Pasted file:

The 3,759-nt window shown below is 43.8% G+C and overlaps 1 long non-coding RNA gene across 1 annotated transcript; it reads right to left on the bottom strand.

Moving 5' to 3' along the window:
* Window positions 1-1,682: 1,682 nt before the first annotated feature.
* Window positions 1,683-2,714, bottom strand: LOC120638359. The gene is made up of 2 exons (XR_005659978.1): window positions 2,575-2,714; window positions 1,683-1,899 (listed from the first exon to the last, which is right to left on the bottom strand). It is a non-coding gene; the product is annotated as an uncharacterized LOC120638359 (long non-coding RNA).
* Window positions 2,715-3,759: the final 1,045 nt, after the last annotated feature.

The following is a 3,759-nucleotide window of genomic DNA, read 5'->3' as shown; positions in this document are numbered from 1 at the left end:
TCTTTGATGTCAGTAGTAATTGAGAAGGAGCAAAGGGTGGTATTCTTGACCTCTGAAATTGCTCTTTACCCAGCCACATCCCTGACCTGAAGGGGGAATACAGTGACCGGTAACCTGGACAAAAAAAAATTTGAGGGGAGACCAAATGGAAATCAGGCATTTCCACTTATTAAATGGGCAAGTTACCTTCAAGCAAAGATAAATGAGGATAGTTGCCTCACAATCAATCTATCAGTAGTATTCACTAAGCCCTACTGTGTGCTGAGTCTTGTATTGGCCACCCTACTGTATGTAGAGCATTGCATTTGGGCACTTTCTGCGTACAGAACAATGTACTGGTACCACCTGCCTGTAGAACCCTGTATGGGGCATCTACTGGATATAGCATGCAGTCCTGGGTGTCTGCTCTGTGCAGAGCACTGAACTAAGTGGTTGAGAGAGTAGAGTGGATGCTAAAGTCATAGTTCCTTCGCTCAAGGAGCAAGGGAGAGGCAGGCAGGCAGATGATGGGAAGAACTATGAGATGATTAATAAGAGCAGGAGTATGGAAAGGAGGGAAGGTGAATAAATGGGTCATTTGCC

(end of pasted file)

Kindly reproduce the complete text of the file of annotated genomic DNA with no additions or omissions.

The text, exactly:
The 3,759-nt window shown below is 43.8% G+C and overlaps 1 long non-coding RNA gene across 1 annotated transcript; it reads right to left on the bottom strand.

Moving 5' to 3' along the window:
* Window positions 1-1,682: 1,682 nt before the first annotated feature.
* Window positions 1,683-2,714, bottom strand: LOC120638359. The gene is made up of 2 exons (XR_005659978.1): window positions 2,575-2,714; window positions 1,683-1,899 (listed from the first exon to the last, which is right to left on the bottom strand). It is a non-coding gene; the product is annotated as an uncharacterized LOC120638359 (long non-coding RNA).
* Window positions 2,715-3,759: the final 1,045 nt, after the last annotated feature.

The following is a 3,759-nucleotide window of genomic DNA, read 5'->3' as shown; positions in this document are numbered from 1 at the left end:
TCTTTGATGTCAGTAGTAATTGAGAAGGAGCAAAGGGTGGTATTCTTGACCTCTGAAATTGCTCTTTACCCAGCCACATCCCTGACCTGAAGGGGGAATACAGTGACCGGTAACCTGGACAAAAAAAAATTTGAGGGGAGACCAAATGGAAATCAGGCATTTCCACTTATTAAATGGGCAAGTTACCTTCAAGCAAAGATAAATGAGGATAGTTGCCTCACAATCAATCTATCAGTAGTATTCACTAAGCCCTACTGTGTGCTGAGTCTTGTATTGGCCACCCTACTGTATGTAGAGCATTGCATTTGGGCACTTTCTGCGTACAGAACAATGTACTGGTACCACCTGCCTGTAGAACCCTGTATGGGGCATCTACTGGATATAGCATGCAGTCCTGGGTGTCTGCTCTGTGCAGAGCACTGAACTAAGTGGTTGAGAGAGTAGAGTGGATGCTAAAGTCATAGTTCCTTCGCTCAAGGAGCAAGGGAGAGGCAGGCAGGCAGATGATGGGAAGAACTATGAGATGATTAATAAGAGCAGGAGTATGGAAAGGAGGGAAGGTGAATAAATGGGTCATTTGCC